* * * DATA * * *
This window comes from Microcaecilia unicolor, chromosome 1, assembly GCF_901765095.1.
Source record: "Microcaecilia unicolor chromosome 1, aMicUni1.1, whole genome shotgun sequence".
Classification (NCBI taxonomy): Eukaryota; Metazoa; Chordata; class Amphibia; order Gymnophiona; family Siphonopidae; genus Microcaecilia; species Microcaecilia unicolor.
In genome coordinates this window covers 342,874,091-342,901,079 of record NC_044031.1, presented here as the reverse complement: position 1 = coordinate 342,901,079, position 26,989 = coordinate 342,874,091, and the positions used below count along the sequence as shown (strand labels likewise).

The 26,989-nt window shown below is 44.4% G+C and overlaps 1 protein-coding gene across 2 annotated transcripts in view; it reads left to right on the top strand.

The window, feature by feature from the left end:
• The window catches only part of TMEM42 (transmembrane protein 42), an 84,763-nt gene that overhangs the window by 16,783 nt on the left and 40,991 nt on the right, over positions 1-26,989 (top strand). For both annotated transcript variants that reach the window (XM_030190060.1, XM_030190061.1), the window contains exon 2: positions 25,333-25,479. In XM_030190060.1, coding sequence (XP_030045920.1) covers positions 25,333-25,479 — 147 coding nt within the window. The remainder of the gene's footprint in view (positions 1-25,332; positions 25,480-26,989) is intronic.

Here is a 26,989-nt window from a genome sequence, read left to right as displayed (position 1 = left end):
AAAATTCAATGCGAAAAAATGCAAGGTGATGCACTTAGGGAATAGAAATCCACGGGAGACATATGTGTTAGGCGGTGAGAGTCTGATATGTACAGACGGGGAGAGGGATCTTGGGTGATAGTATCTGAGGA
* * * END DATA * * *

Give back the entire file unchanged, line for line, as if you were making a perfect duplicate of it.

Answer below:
This window comes from Microcaecilia unicolor, chromosome 1, assembly GCF_901765095.1.
Source record: "Microcaecilia unicolor chromosome 1, aMicUni1.1, whole genome shotgun sequence".
Classification (NCBI taxonomy): Eukaryota; Metazoa; Chordata; class Amphibia; order Gymnophiona; family Siphonopidae; genus Microcaecilia; species Microcaecilia unicolor.
In genome coordinates this window covers 342,874,091-342,901,079 of record NC_044031.1, presented here as the reverse complement: position 1 = coordinate 342,901,079, position 26,989 = coordinate 342,874,091, and the positions used below count along the sequence as shown (strand labels likewise).

The 26,989-nt window shown below is 44.4% G+C and overlaps 1 protein-coding gene across 2 annotated transcripts in view; it reads left to right on the top strand.

The window, feature by feature from the left end:
• The window catches only part of TMEM42 (transmembrane protein 42), an 84,763-nt gene that overhangs the window by 16,783 nt on the left and 40,991 nt on the right, over positions 1-26,989 (top strand). For both annotated transcript variants that reach the window (XM_030190060.1, XM_030190061.1), the window contains exon 2: positions 25,333-25,479. In XM_030190060.1, coding sequence (XP_030045920.1) covers positions 25,333-25,479 — 147 coding nt within the window. The remainder of the gene's footprint in view (positions 1-25,332; positions 25,480-26,989) is intronic.

Here is a 26,989-nt window from a genome sequence, read left to right as displayed (position 1 = left end):
AAAATTCAATGCGAAAAAATGCAAGGTGATGCACTTAGGGAATAGAAATCCACGGGAGACATATGTGTTAGGCGGTGAGAGTCTGATATGTACAGACGGGGAGAGGGATCTTGGGTGATAGTATCTGAGGA